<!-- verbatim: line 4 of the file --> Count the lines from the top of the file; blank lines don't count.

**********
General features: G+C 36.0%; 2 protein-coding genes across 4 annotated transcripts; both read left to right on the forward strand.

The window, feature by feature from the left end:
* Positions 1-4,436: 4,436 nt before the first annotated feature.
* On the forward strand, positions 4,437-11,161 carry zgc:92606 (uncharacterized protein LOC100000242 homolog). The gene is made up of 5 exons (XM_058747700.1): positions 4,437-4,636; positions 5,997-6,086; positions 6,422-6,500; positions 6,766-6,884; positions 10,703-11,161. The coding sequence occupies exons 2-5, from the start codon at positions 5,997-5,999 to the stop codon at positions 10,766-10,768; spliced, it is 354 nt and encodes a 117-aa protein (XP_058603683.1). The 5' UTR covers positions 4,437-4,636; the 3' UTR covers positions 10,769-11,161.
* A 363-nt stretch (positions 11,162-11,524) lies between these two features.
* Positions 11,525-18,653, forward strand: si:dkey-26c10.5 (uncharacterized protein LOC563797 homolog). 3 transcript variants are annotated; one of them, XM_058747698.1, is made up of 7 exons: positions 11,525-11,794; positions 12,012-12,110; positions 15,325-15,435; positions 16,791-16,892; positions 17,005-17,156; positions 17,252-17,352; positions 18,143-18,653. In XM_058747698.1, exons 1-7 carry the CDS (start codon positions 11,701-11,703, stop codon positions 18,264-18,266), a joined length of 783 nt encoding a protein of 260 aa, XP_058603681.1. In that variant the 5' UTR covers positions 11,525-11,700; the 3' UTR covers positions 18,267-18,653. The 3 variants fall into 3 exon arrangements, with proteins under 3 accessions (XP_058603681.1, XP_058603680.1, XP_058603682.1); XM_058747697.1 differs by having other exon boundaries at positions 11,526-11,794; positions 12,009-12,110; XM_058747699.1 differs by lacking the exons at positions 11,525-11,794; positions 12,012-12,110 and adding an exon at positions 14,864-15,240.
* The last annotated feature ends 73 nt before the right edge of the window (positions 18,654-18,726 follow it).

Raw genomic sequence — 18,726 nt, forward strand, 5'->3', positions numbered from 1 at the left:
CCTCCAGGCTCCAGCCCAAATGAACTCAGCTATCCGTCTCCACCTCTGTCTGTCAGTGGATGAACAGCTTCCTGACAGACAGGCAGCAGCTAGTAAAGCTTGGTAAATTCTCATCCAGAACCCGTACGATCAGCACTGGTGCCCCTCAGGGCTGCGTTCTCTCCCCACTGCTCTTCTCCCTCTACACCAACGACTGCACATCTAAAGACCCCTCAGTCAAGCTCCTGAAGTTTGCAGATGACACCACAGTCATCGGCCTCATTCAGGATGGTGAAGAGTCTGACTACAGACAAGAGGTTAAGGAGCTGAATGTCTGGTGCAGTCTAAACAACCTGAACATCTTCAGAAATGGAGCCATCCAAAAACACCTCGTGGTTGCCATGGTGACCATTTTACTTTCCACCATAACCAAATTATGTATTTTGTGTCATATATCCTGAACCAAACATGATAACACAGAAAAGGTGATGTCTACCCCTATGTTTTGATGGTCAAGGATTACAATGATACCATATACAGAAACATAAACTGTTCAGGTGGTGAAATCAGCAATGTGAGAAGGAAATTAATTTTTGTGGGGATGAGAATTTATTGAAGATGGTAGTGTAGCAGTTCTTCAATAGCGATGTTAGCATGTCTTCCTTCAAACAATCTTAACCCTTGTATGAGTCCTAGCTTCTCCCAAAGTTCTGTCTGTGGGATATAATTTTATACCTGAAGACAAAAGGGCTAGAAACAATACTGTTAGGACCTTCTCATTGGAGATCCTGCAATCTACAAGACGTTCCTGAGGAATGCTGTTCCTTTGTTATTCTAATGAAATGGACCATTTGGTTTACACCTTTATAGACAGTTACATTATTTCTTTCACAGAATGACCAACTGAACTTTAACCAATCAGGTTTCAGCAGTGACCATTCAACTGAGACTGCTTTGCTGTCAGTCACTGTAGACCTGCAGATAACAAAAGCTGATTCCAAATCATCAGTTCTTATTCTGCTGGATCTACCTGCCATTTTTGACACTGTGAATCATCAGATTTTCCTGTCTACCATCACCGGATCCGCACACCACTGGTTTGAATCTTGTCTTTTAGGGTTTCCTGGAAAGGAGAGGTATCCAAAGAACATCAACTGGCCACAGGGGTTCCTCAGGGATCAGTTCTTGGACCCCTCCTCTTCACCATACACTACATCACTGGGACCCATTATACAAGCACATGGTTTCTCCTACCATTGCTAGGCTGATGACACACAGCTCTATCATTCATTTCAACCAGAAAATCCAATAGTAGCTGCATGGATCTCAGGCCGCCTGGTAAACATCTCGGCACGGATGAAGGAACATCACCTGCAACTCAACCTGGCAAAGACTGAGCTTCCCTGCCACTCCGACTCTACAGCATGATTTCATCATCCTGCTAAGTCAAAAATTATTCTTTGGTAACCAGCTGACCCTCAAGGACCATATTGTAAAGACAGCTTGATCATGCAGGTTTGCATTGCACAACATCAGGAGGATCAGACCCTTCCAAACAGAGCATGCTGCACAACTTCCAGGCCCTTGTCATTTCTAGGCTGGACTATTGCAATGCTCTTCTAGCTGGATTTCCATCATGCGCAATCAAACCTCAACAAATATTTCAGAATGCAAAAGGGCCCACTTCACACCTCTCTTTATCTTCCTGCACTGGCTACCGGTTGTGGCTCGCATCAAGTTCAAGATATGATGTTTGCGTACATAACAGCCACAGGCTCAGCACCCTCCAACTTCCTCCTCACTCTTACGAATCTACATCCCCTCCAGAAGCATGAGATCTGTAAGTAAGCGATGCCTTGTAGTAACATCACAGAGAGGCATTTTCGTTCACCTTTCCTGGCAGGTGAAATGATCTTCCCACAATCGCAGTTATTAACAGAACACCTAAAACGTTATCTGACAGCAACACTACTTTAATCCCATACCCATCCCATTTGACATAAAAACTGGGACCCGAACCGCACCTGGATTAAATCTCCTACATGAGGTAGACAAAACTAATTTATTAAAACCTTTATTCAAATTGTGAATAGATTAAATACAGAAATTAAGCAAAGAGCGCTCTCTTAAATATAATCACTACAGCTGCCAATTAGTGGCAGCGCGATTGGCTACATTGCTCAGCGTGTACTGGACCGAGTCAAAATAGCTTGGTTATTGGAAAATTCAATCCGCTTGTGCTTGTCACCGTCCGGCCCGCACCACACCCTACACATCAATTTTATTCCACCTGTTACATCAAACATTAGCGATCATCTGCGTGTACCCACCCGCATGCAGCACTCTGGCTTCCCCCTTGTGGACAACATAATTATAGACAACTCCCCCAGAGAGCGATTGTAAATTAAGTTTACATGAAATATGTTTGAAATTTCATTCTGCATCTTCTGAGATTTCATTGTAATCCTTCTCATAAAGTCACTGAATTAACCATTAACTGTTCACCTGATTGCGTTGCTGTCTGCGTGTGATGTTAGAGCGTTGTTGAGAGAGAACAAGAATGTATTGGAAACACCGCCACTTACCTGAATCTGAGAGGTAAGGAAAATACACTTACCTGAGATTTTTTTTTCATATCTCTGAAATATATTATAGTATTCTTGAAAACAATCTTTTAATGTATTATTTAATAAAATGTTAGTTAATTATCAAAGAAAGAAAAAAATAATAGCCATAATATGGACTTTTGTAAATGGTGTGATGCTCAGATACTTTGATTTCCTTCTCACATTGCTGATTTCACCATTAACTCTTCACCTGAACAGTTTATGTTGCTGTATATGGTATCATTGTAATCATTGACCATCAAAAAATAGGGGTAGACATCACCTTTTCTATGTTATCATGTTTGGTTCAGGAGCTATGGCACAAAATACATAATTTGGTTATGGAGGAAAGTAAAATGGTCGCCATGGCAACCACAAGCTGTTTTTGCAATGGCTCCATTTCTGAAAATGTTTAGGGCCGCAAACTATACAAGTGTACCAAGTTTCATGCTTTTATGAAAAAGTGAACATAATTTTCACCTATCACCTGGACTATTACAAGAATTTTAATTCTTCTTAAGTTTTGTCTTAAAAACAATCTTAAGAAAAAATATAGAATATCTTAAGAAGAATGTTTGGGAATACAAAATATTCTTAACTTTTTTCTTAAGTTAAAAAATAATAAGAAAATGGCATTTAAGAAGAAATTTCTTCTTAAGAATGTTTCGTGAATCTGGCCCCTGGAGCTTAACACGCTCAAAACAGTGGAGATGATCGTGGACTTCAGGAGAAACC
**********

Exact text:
* On the forward strand, positions 4,437-11,161 carry zgc:92606 (uncharacterized protein LOC100000242 homolog). The gene is made up of 5 exons (XM_058747700.1): positions 4,437-4,636; positions 5,997-6,086; positions 6,422-6,500; positions 6,766-6,884; positions 10,703-11,161. The coding sequence occupies exons 2-5, from the start codon at positions 5,997-5,999 to the stop codon at positions 10,766-10,768; spliced, it is 354 nt and encodes a 117-aa protein (XP_058603683.1). The 5' UTR covers positions 4,437-4,636; the 3' UTR covers positions 10,769-11,161.